Different people have different shaped breasts, and different styles of bras fit and flatter those shapes. If a bra isn't flattering, even in the size that's supposed to fit, the style is probably not right for you. Your boobs are great, and your bra should fit them, not the other way around! Luckily, there is a wide variety of options: from molded bras, to seamed bras; from plunges to full-coverage bras.

It can be daunting to have to try on so many bras while you're learning your new size, especially when they aren't quite right, but rest assured that there's a style that will fit and flatter your individual shape.

I'd also like to note that a lot of what many people see as "armpit fat" is often actually migrated breast tissue pushed to the side by too-small cups - it took me several months of scooping and swooping everything into my new bras to feel like I had settled into my true shape. No migrated tissue in these parts anymore!

Of course, with all of this information, the key is personal preference, style, and comfort. Some women might not find this information works for them and that's okay! But I know that it changed my life, and I hope that being open about my own experience might nudge a few unhappy bra-wearers into the magical rabbit hole of bra fitting to find their own lingerie bliss.

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In other news, I'm starting my ballgown today! I hope that I'll be posting, but it might be a bit sporadic around here for bit. Thank you to everyone for your support and love in these last few months. I'm so, so excited to share my gown with you.

Love,
Cory

4 comments:

sparkle said...

you are sweet to advise folks to upcoming nudity, but honestly, have you turned on the television lately?

Nothing I haven't seen thrifting with you. At least you have the decency to go into a changing room. last week I witnessed a woman strip down and try on a dress at Salvation army displaying a thong and a barely there bra.......felt sorry for the mom with the two boys in the same aisle.....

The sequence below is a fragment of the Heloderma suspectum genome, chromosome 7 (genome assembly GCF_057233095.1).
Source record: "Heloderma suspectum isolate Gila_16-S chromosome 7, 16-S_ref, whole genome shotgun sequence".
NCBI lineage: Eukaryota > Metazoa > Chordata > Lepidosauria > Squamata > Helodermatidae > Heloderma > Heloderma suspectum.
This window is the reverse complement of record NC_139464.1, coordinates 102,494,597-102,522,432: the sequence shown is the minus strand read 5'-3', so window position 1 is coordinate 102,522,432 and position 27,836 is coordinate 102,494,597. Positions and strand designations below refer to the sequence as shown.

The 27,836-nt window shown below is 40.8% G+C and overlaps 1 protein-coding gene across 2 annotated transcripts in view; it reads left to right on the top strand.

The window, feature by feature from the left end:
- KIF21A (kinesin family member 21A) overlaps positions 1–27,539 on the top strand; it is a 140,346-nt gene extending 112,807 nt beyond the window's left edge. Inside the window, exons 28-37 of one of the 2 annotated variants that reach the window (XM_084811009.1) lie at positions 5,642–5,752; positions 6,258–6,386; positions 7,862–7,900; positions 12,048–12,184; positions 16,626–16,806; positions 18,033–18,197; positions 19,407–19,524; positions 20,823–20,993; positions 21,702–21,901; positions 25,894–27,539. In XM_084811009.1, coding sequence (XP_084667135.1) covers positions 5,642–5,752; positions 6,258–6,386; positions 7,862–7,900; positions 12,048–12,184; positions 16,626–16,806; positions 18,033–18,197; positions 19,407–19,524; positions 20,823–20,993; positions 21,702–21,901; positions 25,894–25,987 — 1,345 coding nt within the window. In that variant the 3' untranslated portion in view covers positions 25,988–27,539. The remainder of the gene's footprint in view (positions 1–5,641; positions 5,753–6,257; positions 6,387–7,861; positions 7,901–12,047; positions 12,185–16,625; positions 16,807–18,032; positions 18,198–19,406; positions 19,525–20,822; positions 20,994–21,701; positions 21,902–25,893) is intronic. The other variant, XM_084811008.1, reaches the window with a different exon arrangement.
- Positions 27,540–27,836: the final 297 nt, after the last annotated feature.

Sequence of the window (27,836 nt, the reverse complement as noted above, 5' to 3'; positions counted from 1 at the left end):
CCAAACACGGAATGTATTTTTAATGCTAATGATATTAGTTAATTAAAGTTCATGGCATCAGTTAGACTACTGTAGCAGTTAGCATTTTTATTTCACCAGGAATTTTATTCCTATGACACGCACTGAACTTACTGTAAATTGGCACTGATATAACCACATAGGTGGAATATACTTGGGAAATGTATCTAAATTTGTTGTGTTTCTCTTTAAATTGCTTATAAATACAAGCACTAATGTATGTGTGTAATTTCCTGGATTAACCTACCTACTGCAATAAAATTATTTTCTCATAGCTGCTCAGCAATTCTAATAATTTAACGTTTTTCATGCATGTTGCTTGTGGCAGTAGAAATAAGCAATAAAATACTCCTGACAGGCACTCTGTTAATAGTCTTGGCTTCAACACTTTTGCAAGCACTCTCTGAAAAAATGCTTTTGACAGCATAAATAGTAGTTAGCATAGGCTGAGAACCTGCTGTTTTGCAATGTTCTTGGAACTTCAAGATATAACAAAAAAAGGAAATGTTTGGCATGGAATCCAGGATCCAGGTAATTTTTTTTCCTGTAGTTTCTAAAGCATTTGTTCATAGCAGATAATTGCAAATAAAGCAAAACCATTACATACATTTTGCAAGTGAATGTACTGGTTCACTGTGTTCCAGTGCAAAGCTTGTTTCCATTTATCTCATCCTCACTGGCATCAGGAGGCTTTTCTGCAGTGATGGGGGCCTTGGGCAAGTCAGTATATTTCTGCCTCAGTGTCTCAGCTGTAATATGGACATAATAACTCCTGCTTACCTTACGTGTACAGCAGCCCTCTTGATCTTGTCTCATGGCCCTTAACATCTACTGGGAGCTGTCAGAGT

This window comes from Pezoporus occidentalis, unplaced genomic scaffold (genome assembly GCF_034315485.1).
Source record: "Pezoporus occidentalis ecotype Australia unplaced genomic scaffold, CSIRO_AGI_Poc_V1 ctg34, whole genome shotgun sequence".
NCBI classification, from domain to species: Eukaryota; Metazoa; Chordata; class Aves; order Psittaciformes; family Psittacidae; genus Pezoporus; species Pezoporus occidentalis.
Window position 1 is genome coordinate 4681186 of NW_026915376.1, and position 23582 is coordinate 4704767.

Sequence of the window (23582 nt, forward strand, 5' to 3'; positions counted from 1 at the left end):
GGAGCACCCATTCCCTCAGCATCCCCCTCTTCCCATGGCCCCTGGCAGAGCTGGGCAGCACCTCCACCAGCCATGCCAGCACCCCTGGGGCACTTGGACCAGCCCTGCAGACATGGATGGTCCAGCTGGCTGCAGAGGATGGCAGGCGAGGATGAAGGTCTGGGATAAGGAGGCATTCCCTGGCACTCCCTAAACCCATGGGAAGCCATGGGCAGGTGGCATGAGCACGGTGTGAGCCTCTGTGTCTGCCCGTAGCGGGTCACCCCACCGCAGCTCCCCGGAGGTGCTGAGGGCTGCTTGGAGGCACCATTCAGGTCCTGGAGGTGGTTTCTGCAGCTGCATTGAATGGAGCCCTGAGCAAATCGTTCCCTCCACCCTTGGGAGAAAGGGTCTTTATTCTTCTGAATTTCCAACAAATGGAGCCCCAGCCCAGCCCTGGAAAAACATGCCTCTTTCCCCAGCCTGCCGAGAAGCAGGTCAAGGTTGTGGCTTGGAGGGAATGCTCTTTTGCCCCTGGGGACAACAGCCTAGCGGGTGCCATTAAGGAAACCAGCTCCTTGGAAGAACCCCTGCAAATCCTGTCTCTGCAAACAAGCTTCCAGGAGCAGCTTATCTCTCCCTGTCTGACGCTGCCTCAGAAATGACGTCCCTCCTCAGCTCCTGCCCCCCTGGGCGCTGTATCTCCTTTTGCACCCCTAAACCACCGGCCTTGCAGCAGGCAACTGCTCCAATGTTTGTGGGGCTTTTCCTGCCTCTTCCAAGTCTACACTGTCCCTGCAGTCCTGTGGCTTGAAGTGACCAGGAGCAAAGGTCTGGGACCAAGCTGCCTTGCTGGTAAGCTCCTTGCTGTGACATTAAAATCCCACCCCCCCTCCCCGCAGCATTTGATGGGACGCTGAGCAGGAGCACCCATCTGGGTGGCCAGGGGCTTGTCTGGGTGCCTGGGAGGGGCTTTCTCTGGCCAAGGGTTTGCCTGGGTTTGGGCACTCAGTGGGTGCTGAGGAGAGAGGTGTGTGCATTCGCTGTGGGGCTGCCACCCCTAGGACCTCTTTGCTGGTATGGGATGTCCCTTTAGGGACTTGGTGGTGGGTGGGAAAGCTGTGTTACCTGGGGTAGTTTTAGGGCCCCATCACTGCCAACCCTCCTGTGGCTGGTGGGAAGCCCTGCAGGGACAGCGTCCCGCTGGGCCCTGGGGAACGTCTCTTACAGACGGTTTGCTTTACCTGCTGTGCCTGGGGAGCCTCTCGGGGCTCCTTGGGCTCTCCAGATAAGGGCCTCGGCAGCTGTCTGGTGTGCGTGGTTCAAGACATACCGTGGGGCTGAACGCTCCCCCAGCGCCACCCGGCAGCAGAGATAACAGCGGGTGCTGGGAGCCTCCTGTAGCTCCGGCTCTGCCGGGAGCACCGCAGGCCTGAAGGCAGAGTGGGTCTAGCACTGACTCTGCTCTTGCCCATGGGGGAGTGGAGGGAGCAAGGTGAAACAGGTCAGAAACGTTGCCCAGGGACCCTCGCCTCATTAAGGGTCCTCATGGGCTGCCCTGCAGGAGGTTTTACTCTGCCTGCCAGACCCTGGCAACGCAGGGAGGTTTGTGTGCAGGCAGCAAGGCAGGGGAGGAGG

ClothildeAnn said...

Wow, thank you so much for this post! I've been reading you for a while but I am always procrastinating commenting, shame on me!
This actually comes right on time since I am trying to shop for the perfect bra. I've been struggling for years and only get to wear sport bras, which is not exactly exciting. My boobs are not THAT big, I still can find my size in most shops, but having a D+ cup and being on a budget can be pretty much tricky (at least where I live). Most of my friends don't encounter the same 'issues' I do, so it feels great to read such a positive story, and it motivates me to search further for the perfect fitting bra! Yay!
A big THANK YOU then, and, well, my apologies for mistakes in my comment!

Katherine Chapman said...

True & Co is a pretty great site for bras, they ask some fit questions and then have the no charge try on at home deal. I've been happy with them. And as a 34 DDD or F it's not always easy to find a good fit. Thanks for bringing this up! http://my.trueandco.com/x/x5NyGc

Shannon said...

So: you definitely blew my mind with this, especially the bit about armpit fat. I delved into the various online communities that talk about these things, found some pointers, remeasured myself, and ordered some new bras off Zappos -- and I'm wearing the first bra that's ever actually fits me. I'm not an uncomfortable, squirmy 34B -- I'm a 32DD, if not 32E. It's so nuts, and it's so fantastic!

So, thanks for writing this, and for sharing so freely! Internet high five!